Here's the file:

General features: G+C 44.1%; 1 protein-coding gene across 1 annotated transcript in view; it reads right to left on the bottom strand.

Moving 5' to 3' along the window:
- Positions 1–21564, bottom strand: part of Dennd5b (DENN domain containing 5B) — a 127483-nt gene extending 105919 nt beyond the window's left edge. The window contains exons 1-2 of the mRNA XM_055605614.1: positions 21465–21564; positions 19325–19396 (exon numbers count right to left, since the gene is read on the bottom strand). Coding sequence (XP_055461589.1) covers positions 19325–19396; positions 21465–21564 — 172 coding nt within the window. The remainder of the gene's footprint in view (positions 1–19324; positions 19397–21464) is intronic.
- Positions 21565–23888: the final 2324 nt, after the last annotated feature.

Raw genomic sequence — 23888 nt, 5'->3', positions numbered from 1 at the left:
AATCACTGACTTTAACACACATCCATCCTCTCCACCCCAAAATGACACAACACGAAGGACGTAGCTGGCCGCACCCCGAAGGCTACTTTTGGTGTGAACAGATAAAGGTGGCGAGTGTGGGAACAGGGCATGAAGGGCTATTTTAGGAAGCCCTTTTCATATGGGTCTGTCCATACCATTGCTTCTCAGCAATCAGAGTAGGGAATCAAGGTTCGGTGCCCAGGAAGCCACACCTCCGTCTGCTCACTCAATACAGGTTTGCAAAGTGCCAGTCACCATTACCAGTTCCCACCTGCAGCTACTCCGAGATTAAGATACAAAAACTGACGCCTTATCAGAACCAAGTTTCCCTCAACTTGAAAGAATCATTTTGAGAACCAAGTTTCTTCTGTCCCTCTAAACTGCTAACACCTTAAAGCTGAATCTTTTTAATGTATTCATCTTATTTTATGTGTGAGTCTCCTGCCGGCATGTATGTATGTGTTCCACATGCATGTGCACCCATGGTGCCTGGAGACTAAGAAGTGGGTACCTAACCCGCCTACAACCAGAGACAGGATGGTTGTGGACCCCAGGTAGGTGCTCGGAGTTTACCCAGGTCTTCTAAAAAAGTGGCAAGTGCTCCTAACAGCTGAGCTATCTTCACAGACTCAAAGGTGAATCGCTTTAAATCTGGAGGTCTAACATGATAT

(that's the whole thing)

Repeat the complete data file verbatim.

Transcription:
General features: G+C 44.1%; 1 protein-coding gene across 1 annotated transcript in view; it reads right to left on the bottom strand.

Moving 5' to 3' along the window:
- Positions 1–21564, bottom strand: part of Dennd5b (DENN domain containing 5B) — a 127483-nt gene extending 105919 nt beyond the window's left edge. The window contains exons 1-2 of the mRNA XM_055605614.1: positions 21465–21564; positions 19325–19396 (exon numbers count right to left, since the gene is read on the bottom strand). Coding sequence (XP_055461589.1) covers positions 19325–19396; positions 21465–21564 — 172 coding nt within the window. The remainder of the gene's footprint in view (positions 1–19324; positions 19397–21464) is intronic.
- Positions 21565–23888: the final 2324 nt, after the last annotated feature.

Raw genomic sequence — 23888 nt, 5'->3', positions numbered from 1 at the left:
AATCACTGACTTTAACACACATCCATCCTCTCCACCCCAAAATGACACAACACGAAGGACGTAGCTGGCCGCACCCCGAAGGCTACTTTTGGTGTGAACAGATAAAGGTGGCGAGTGTGGGAACAGGGCATGAAGGGCTATTTTAGGAAGCCCTTTTCATATGGGTCTGTCCATACCATTGCTTCTCAGCAATCAGAGTAGGGAATCAAGGTTCGGTGCCCAGGAAGCCACACCTCCGTCTGCTCACTCAATACAGGTTTGCAAAGTGCCAGTCACCATTACCAGTTCCCACCTGCAGCTACTCCGAGATTAAGATACAAAAACTGACGCCTTATCAGAACCAAGTTTCCCTCAACTTGAAAGAATCATTTTGAGAACCAAGTTTCTTCTGTCCCTCTAAACTGCTAACACCTTAAAGCTGAATCTTTTTAATGTATTCATCTTATTTTATGTGTGAGTCTCCTGCCGGCATGTATGTATGTGTTCCACATGCATGTGCACCCATGGTGCCTGGAGACTAAGAAGTGGGTACCTAACCCGCCTACAACCAGAGACAGGATGGTTGTGGACCCCAGGTAGGTGCTCGGAGTTTACCCAGGTCTTCTAAAAAAGTGGCAAGTGCTCCTAACAGCTGAGCTATCTTCACAGACTCAAAGGTGAATCGCTTTAAATCTGGAGGTCTAACATGATAT